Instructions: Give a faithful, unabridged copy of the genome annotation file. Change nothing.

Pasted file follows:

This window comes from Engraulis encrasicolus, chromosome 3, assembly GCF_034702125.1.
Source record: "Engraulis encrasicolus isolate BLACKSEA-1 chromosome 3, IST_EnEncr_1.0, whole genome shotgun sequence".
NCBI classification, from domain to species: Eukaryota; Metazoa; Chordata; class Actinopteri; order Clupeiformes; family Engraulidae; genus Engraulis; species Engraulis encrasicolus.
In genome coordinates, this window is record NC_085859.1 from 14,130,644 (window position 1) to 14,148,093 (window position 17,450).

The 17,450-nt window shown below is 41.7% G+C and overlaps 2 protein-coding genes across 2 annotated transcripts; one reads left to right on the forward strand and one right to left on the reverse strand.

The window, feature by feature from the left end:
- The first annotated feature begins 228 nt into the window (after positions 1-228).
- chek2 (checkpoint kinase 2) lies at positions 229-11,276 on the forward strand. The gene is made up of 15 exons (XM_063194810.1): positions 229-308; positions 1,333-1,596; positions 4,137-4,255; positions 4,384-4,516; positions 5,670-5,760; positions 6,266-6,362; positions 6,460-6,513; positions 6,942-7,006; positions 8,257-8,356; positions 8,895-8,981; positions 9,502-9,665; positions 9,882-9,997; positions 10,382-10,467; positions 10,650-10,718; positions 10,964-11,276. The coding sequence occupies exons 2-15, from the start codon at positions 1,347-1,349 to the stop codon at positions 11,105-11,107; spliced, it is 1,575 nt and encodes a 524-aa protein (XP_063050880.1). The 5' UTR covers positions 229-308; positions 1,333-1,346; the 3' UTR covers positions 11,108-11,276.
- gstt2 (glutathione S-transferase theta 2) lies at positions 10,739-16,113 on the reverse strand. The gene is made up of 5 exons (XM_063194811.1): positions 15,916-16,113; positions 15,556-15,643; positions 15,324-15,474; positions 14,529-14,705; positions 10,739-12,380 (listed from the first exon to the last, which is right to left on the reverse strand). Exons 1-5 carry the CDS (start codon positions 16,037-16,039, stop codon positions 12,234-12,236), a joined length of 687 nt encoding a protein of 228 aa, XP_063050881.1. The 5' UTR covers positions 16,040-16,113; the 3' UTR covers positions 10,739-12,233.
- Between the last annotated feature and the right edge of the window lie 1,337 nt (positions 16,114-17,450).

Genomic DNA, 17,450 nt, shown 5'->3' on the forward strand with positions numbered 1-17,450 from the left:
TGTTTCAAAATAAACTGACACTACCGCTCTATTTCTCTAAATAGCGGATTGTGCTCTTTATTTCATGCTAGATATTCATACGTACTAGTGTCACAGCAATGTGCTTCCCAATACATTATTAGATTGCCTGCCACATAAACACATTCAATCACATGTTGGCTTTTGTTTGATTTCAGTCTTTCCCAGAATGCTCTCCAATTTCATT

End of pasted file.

This window comes from Engraulis encrasicolus, chromosome 3, assembly GCF_034702125.1.
Source record: "Engraulis encrasicolus isolate BLACKSEA-1 chromosome 3, IST_EnEncr_1.0, whole genome shotgun sequence".
NCBI classification, from domain to species: Eukaryota; Metazoa; Chordata; class Actinopteri; order Clupeiformes; family Engraulidae; genus Engraulis; species Engraulis encrasicolus.
In genome coordinates, this window is record NC_085859.1 from 14,130,644 (window position 1) to 14,148,093 (window position 17,450).

The 17,450-nt window shown below is 41.7% G+C and overlaps 2 protein-coding genes across 2 annotated transcripts; one reads left to right on the forward strand and one right to left on the reverse strand.

The window, feature by feature from the left end:
- The first annotated feature begins 228 nt into the window (after positions 1-228).
- chek2 (checkpoint kinase 2) lies at positions 229-11,276 on the forward strand. The gene is made up of 15 exons (XM_063194810.1): positions 229-308; positions 1,333-1,596; positions 4,137-4,255; positions 4,384-4,516; positions 5,670-5,760; positions 6,266-6,362; positions 6,460-6,513; positions 6,942-7,006; positions 8,257-8,356; positions 8,895-8,981; positions 9,502-9,665; positions 9,882-9,997; positions 10,382-10,467; positions 10,650-10,718; positions 10,964-11,276. The coding sequence occupies exons 2-15, from the start codon at positions 1,347-1,349 to the stop codon at positions 11,105-11,107; spliced, it is 1,575 nt and encodes a 524-aa protein (XP_063050880.1). The 5' UTR covers positions 229-308; positions 1,333-1,346; the 3' UTR covers positions 11,108-11,276.
- gstt2 (glutathione S-transferase theta 2) lies at positions 10,739-16,113 on the reverse strand. The gene is made up of 5 exons (XM_063194811.1): positions 15,916-16,113; positions 15,556-15,643; positions 15,324-15,474; positions 14,529-14,705; positions 10,739-12,380 (listed from the first exon to the last, which is right to left on the reverse strand). Exons 1-5 carry the CDS (start codon positions 16,037-16,039, stop codon positions 12,234-12,236), a joined length of 687 nt encoding a protein of 228 aa, XP_063050881.1. The 5' UTR covers positions 16,040-16,113; the 3' UTR covers positions 10,739-12,233.
- Between the last annotated feature and the right edge of the window lie 1,337 nt (positions 16,114-17,450).

Genomic DNA, 17,450 nt, shown 5'->3' on the forward strand with positions numbered 1-17,450 from the left:
TGTTTCAAAATAAACTGACACTACCGCTCTATTTCTCTAAATAGCGGATTGTGCTCTTTATTTCATGCTAGATATTCATACGTACTAGTGTCACAGCAATGTGCTTCCCAATACATTATTAGATTGCCTGCCACATAAACACATTCAATCACATGTTGGCTTTTGTTTGATTTCAGTCTTTCCCAGAATGCTCTCCAATTTCATT